Finding and sustaining new readership is naturally an integral part of the industry’s developing business model. The phrase “opening lines of distribution” came up several times during another panel hosted by iVerse Media – another digital comics distribution platform – that featured several industry people and creators discussing new ways of attracting readers. iVerse, which hosts among other things a massive online catalogue of Archie Comics, has been working on providing libraries with access to digital comics that can be downloaded for free by members. According to the company’s website, “iVerse understands the need for libraries to have a dependable ebook and ecomics solution that does not have restrictive ebook lending policies.”

Additionally the panel, called New Frontiers in Digital Media, discussed the benefit of getting comics into more schools as well. By taking advantage of the growing ubiquity of comic book related media and the increasing degree of cultural acceptance, and by bringing digital comics into schools as well as libraries, the industry can create what one panel member called a “captive audience” who can discover a love of the medium that they might not have had before. These new readers will hopefully then cause a subsequent increase in demand for comics and their associated products.

Creators looking for new or more direct ways to reach consumers will benefit from the new strategy according to members of the panel. One participant, Mark Waid, who has long been an advocate of the potential for digital comics, discussed his new project, Thrillbent, a website where he and co-creator John Rogers are providing weekly installments of their comics to readers for free. The goal was to generate interest and excitement in their work and potentially provide a new marketing formula for creators to access readers. According to Waid, digital piracy is not only not a concern, but a boon to his product as it had to potential to drive new readers to his website.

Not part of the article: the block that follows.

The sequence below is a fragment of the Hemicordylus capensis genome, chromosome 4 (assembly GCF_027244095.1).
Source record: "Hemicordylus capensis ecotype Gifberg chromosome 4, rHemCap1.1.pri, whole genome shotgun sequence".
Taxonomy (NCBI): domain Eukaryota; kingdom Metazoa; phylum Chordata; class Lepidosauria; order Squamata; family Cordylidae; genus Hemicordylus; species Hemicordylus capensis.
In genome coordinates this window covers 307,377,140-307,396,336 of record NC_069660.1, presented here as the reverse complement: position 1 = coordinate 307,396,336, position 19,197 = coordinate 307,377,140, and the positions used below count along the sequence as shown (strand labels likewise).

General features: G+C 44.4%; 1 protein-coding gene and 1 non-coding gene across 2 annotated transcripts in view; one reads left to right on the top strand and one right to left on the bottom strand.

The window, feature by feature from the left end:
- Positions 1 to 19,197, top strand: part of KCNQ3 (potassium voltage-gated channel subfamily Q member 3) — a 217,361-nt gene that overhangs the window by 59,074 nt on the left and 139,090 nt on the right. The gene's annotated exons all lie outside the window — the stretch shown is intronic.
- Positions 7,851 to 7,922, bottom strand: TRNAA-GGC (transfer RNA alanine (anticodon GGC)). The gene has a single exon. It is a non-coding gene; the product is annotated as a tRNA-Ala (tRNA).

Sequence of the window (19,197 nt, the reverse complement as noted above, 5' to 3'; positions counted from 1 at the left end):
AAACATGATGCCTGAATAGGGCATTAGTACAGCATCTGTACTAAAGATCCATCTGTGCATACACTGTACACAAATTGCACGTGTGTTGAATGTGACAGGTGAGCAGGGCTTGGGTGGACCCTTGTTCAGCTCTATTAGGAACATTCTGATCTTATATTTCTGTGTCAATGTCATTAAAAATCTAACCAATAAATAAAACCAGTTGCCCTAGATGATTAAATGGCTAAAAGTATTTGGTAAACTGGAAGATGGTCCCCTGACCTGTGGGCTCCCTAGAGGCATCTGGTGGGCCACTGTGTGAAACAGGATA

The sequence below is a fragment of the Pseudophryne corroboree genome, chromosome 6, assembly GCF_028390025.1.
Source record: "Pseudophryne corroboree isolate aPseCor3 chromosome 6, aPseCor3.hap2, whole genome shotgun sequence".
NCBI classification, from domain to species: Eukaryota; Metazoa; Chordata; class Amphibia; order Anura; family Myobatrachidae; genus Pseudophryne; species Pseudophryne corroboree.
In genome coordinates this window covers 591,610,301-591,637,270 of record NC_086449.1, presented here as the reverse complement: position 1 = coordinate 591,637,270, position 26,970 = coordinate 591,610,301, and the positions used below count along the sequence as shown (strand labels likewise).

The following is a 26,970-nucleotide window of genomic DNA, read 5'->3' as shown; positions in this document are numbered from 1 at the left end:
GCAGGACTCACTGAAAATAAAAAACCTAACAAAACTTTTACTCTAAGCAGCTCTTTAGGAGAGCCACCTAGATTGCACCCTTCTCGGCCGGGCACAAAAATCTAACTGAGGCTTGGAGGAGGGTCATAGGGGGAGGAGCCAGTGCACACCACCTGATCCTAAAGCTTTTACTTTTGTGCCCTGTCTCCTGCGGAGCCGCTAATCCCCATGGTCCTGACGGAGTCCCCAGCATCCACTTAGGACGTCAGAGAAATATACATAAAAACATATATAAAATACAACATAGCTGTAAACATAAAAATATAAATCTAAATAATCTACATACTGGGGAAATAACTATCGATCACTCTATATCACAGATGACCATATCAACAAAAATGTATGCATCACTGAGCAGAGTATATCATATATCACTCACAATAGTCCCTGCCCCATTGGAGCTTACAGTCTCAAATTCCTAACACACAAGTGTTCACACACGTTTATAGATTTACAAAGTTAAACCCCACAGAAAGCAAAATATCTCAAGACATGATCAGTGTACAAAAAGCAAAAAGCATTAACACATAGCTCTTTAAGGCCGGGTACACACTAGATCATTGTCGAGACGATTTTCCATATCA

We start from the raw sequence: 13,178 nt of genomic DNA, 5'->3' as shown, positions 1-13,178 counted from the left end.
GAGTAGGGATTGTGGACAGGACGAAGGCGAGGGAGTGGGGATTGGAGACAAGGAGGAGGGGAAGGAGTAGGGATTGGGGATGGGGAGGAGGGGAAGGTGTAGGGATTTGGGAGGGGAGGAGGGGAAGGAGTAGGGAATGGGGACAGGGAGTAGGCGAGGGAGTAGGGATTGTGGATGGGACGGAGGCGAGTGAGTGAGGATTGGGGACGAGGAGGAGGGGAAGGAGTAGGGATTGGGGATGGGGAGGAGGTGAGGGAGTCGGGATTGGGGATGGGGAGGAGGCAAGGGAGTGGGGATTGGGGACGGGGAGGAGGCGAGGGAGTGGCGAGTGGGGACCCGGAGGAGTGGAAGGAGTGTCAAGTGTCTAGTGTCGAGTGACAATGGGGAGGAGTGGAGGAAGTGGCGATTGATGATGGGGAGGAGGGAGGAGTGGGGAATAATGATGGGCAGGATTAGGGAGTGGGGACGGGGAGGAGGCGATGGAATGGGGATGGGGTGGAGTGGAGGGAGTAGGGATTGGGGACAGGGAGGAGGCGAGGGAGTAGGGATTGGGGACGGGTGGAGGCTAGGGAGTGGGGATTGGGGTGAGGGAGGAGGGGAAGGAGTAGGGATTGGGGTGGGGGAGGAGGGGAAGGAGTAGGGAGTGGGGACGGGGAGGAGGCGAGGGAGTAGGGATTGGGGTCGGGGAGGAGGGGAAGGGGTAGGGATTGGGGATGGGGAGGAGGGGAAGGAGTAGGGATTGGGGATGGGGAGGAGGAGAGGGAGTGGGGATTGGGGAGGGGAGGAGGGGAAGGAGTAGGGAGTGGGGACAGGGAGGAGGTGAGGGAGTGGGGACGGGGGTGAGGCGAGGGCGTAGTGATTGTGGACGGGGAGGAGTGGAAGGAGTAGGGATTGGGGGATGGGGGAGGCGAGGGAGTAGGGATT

Other creators discussed modifications of the model Waid and Rogers are currently exploring. Red Circle Comics, an imprint of Archie Comics, has created a subscription-based series, The New Crusaders, which will allow readers to pay 99 cents a week in order to access all of the series’ content and the new issues. Similar in concept to Neil Stephenson and Greg Bear’s online project, The Mongoliad, Red Circle is hoping to create a more direct revenue stream then Thrillbent and other free services, while still providing content at a low enough price to not dissuade people.